It smells of salesmanship to me by creating a little contentious controversy to what is considered common lore which brings attention to his other activities. Yes, he must be discussing IVRS in which case being a little less smooth on the controls would often keep you out of the poo. I've heard the Aaaaa-Chooo recovery technique works just as well for IVRS.

Nice web site but.
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Old 13th Sep 2017, 16:06   #274 (permalink)
 
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And we go in circles ... again. No reason to spare you my five cents.
A few things you might consider.

We have to parties here, one party consisting of mostly very or less experienced Robinson pilots who claim the darn thing works. And I think we can trust Paul Cantrells judgement when he says he thinks it works quite well.

In the other corner some very known figures in our business with a lot of experience and knowledge. Many of those would not touch a Robby with a pole.
I also think we can trust Vertical Freedom that he also knows what he is saying, and crab, and TC and so on.

Might it be possible, that the Vuichard Technique is more effective in a Robinson? Or in two bladed rotor systems?

Next question. What the h*** is the point?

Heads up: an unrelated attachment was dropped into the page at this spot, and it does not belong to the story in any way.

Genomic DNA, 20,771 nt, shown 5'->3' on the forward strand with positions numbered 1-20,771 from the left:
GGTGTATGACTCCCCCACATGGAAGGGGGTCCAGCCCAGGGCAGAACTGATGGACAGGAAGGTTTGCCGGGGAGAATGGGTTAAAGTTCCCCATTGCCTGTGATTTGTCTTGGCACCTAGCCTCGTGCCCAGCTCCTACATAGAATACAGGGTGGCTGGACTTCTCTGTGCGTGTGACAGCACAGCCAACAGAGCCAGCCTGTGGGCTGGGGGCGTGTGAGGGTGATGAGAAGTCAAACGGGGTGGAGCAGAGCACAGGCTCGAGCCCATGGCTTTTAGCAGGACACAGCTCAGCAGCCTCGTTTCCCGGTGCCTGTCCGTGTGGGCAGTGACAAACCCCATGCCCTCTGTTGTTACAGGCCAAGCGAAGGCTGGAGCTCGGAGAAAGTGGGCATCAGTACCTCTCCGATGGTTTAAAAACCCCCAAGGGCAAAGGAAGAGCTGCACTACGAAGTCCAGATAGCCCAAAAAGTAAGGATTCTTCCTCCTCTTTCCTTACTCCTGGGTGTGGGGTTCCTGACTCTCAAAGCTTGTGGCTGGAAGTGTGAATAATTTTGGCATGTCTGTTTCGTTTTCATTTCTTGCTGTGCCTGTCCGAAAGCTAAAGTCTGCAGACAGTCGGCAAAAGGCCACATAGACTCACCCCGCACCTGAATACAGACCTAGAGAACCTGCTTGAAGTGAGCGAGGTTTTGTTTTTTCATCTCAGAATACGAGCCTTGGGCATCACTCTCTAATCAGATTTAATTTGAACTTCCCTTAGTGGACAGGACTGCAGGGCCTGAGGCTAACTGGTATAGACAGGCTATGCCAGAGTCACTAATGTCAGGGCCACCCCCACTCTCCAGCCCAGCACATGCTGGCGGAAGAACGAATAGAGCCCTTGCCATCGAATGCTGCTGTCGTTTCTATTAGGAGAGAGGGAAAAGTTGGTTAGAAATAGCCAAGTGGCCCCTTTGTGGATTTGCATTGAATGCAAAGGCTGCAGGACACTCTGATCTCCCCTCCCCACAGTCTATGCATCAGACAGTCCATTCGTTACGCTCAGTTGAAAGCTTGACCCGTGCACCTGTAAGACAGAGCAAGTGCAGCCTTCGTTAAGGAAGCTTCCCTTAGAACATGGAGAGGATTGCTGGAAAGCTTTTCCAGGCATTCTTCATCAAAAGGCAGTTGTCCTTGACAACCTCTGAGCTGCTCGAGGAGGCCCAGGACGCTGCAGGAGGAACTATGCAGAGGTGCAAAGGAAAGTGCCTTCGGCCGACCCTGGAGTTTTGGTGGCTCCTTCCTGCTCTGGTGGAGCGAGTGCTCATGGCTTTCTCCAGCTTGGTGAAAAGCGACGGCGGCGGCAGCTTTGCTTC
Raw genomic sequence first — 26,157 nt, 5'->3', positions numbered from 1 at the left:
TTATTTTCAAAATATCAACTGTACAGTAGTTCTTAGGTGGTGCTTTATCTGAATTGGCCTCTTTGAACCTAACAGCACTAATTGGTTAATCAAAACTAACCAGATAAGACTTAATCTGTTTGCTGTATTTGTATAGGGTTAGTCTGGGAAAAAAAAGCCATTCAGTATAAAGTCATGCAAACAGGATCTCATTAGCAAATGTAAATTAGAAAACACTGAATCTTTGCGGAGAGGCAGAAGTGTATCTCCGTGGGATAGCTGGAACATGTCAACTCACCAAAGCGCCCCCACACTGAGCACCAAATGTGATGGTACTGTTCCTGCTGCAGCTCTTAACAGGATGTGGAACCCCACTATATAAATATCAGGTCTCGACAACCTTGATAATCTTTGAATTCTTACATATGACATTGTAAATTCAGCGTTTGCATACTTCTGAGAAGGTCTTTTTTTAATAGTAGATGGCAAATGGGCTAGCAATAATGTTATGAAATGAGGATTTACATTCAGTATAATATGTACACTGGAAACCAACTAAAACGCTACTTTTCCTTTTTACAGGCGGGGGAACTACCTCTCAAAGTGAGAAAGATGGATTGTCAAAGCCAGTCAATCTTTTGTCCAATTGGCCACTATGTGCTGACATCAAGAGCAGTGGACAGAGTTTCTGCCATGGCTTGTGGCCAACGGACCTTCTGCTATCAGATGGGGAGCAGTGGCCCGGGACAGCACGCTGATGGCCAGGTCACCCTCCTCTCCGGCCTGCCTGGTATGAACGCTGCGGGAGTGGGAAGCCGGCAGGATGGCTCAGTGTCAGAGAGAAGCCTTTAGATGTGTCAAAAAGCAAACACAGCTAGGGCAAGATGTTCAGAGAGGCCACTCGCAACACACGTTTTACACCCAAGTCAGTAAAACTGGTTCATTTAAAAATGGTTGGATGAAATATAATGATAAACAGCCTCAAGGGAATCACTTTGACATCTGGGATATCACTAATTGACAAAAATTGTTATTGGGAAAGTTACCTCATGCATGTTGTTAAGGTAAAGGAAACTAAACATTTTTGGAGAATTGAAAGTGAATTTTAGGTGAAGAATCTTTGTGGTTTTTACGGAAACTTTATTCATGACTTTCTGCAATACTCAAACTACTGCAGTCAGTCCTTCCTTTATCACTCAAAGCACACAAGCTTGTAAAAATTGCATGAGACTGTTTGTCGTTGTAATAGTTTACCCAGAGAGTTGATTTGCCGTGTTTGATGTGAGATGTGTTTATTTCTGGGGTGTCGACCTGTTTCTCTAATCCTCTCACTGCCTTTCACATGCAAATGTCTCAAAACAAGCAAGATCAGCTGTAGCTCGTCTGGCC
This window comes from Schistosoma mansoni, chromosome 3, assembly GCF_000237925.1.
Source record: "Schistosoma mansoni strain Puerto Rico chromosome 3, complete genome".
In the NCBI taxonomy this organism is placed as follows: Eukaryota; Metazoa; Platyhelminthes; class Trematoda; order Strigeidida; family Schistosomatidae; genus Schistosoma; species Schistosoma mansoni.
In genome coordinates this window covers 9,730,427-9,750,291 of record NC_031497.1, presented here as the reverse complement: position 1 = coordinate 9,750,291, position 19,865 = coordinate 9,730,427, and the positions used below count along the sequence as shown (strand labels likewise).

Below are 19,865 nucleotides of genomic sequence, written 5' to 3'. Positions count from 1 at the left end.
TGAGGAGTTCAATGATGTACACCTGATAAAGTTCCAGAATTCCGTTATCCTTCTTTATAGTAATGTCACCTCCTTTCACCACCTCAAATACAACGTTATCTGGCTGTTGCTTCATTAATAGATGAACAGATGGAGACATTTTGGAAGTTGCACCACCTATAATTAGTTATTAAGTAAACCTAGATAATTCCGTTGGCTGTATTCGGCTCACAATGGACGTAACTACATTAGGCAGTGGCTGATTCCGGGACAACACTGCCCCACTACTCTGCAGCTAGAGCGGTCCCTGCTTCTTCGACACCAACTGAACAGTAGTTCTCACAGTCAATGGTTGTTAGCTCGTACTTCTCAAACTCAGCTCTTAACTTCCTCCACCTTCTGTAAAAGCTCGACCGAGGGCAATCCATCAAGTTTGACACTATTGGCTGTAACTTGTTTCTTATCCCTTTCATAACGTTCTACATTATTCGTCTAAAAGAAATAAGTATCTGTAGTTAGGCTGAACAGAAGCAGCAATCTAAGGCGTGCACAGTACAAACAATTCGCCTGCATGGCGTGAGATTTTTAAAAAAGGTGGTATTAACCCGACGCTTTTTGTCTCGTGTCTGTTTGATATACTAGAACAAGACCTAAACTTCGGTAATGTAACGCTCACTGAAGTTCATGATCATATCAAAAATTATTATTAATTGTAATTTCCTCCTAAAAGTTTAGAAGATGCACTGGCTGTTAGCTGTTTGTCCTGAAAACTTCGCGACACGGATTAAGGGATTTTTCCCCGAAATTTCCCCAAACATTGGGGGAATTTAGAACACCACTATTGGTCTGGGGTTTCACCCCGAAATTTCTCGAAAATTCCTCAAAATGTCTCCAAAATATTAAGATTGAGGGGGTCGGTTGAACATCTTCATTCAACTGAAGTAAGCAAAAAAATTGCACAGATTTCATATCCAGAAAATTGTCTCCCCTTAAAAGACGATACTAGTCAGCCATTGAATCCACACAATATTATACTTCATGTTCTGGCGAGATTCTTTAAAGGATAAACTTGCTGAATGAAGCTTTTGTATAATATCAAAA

I personally find it rather appalling that Vuichard is calling it his technique, when we know he was not the first. Apart from that fact, it is just very, very bad style (let's just say not everybody in Switzerland sees the greates helicopter pilot of all times in him). But aerodynamically why not let the thing work in certain circumstances? Who cares? It is not going to help a lot of people because it solves a problem that isn't really there. Only Vuichard claims hundreds of accidents happen because of VRS. Nobody else. Probably he almost died once a week because he did not realise what was going on when the controls get sluggish and the ride more uncomfortable. He probably always thought what a hero he is making through these terrible turbulences when in reality he did not recognise VRS ... again. Until the day he pushed the pedal and voilà, he was saved from the daily terror.
And with all those videos that are a lot of show and few substance, he just makes an a** of himself.

I find it rather strange when the chief instructor of Robinson demonstrates IVRS happily from 1'000 ft. But thinking about it, he lost 400 ft. Well, nice demo, but what students should learn is to loose no feet whatsoever. It would be a rare event if you have 400 feet below you while hovering and descending. That is not a place we like to be, and if we have to, we try to do that very gently. It just isn't something that is common place (You may demo VRS till the cows come home, but that isn't the point when learning about how to avoid it).
Therefore who cares what technique you are using to get out of it, when the height lost to get into it is far more important. Because it takes quite a while to get even a Robinson to shake like a bull in a rodeo.
What a student must learn is to recognise the danger early and then just a gentle forward pressure on the stick will already have saved the day. There is not point of neither dropping the collective to the floor and shoving the stick to the forward stop nor pushing the pedal one direction (powerpedal apparently) and the stick in the other - something that does not come naturally to us rotorheads and even Robinson does not like you to do it in a mariner with the floats on, because the thing can flip, given enough sideward speed.